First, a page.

The path taken by Isaah Yeo, Matt Burton and so many of the western area's top talents to the Penrith Panthers is already one that has resulted in huge success.
It won't happen overnight, but it will happen is the message from Penrith's development manager Sam Jones when it comes to a future with Western's finest playing in the NRLW for his club.
Western talents have helped the Panthers become a dominant force in male competitions - last season the club won premierships in the NRL, NSW Cup, Jersey Flegg and SG Ball - and Jones hopes to forge that same relationship in the women's game.
He knows the Western region breeds talented footballers and Penrith aims to give them - male and female - the chance to become Panthers.
"We here at Penrith, we work off the model of built from within ... we only every care about our local [Penrith] talent and the Western area. They're our two we look after and that's who we give resources too and give that talent as much opportunity as we can," he said.
"That in the male space has worked well for us and still is, now if we can start mirroring that towards the female space it's only going to get better and bigger.
"But it's going to take time. The relationship we have with the Western area is great, but it's taken many years of work to get it to where it is. We want to take our time to have that happen in the female space, it's not going to happen overnight.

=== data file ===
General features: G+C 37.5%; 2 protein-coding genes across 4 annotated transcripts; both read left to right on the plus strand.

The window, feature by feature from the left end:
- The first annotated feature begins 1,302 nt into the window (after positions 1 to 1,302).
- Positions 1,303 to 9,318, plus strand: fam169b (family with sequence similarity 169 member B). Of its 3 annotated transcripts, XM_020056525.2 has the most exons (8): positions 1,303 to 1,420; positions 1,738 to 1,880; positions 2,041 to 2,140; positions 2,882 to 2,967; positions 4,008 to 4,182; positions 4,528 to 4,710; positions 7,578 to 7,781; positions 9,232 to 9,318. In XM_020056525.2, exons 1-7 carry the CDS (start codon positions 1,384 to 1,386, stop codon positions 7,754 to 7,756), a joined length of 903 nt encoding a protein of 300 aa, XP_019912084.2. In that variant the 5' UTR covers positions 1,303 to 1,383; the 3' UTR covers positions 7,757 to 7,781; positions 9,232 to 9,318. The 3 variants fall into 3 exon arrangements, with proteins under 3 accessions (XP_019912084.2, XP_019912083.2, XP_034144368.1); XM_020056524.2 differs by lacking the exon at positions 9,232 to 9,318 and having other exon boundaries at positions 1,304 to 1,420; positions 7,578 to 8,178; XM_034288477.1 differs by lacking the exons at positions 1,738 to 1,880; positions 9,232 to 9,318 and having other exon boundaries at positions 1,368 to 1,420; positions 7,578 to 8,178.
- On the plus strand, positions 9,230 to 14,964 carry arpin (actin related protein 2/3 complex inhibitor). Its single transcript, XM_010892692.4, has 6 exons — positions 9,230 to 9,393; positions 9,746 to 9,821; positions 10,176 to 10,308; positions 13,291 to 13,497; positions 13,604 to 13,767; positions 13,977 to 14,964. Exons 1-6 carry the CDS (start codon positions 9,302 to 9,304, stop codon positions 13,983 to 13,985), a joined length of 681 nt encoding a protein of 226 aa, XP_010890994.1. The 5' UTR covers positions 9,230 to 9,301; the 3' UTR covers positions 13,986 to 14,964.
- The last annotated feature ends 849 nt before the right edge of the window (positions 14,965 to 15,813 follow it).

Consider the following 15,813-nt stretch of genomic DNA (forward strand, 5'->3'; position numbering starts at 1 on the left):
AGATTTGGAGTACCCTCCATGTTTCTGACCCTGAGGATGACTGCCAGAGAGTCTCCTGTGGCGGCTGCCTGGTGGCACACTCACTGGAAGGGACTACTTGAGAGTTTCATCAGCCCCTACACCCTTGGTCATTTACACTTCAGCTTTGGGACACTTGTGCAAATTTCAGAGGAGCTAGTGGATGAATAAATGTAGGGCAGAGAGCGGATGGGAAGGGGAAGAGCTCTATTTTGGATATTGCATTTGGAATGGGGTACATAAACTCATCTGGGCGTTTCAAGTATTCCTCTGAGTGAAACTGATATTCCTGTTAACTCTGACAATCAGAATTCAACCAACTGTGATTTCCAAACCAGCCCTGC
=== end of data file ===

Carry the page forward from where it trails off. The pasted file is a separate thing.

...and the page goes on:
While Penrith does not yet have an NRLW team, it will play in the 2023 Tarsha Gale Cup (under 19s).
It will also have a Western presence in that competition with Goannas and Forbes pair Kirby Maslin and Georgia Cole, Orange duo Marley Cardwell and Christine Sims plus Charlotte Gray (Cowra) and Taylor Keppie (Grenfell) making the final squad.
Their selection comes off the back of what Jones plans to make an annual Tarsha Gale trial between Penrith's finest emerging talents and Western's young guns.
"We put them all in jerseys, they played against each other and the game was fairly even. It started off bit slow because Western were brand new, they'd never played together, while our girls had been training for six weeks," Jones said.
"But towards the end of the game, they [Western] looked the better team.
"It's the first time we've gone towards the female space as we continue to grow our pathways and mirror as closely as we can what we do with the males, that's locally and in the west.
"So it's the first time we've gone out there and run a Panthers-Western program and we're really happy with what we've seen with the talent."
Having impressed in that trial the six Western players - Gray, Keppie, Maslin, Cole, Cardwell and Sims - were invited to play against South Sydney on Friday night.
They again proved that Western is breeding ground for talent as all six made the final squad.
They will head back down to Penrith this coming Friday, train with their new team-mates on Saturday and build towards the February 4 season opener against the Illawarra Steelers.
"I think those six girls were some of our best on Friday night," Jones said.
"We pick a squad of 25 ... every player has to play a minimum two-three games in the competition, we mix the squad around, try different combinations, then the coach can start narrowing it down to what he thinks his best 13 is heading into finals."
While those Western talents now embark on the next step in their league careers, Jones is already thinking ahead.
For the Panthers' 2024 Tarsha Gale selection process he wants to see a squad of Western players training together for six weeks before meeting their Penrith counterparts in a trial.
"We're working really close with Tim Del Guzzo [NSW Rugby League regional manager for Western] in a sense of how we maximise the opportunity for the females," Jones said.
"We want player 25 getting as much opportunity as player one, we don't want to label them."
It won't happen overnight, but it will happen.
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